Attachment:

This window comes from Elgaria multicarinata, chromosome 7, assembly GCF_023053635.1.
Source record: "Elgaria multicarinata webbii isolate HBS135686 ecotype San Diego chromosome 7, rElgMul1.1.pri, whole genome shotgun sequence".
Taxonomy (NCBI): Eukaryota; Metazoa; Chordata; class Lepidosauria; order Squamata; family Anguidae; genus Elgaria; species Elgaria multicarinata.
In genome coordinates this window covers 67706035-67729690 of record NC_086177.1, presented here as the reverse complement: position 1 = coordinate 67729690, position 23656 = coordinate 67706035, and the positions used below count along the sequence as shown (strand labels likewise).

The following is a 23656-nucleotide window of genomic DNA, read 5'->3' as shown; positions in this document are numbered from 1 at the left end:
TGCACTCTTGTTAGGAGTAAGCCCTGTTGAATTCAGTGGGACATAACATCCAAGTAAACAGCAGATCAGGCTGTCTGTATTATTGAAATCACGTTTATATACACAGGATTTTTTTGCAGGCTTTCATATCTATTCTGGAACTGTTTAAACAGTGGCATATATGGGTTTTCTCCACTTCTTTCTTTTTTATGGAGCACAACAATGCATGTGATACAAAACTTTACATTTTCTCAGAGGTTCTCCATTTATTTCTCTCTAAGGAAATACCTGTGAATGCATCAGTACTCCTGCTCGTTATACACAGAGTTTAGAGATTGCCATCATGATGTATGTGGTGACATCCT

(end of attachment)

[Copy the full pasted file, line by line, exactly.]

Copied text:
This window comes from Elgaria multicarinata, chromosome 7, assembly GCF_023053635.1.
Source record: "Elgaria multicarinata webbii isolate HBS135686 ecotype San Diego chromosome 7, rElgMul1.1.pri, whole genome shotgun sequence".
Taxonomy (NCBI): Eukaryota; Metazoa; Chordata; class Lepidosauria; order Squamata; family Anguidae; genus Elgaria; species Elgaria multicarinata.
In genome coordinates this window covers 67706035-67729690 of record NC_086177.1, presented here as the reverse complement: position 1 = coordinate 67729690, position 23656 = coordinate 67706035, and the positions used below count along the sequence as shown (strand labels likewise).

The following is a 23656-nucleotide window of genomic DNA, read 5'->3' as shown; positions in this document are numbered from 1 at the left end:
TGCACTCTTGTTAGGAGTAAGCCCTGTTGAATTCAGTGGGACATAACATCCAAGTAAACAGCAGATCAGGCTGTCTGTATTATTGAAATCACGTTTATATACACAGGATTTTTTTGCAGGCTTTCATATCTATTCTGGAACTGTTTAAACAGTGGCATATATGGGTTTTCTCCACTTCTTTCTTTTTTATGGAGCACAACAATGCATGTGATACAAAACTTTACATTTTCTCAGAGGTTCTCCATTTATTTCTCTCTAAGGAAATACCTGTGAATGCATCAGTACTCCTGCTCGTTATACACAGAGTTTAGAGATTGCCATCATGATGTATGTGGTGACATCCT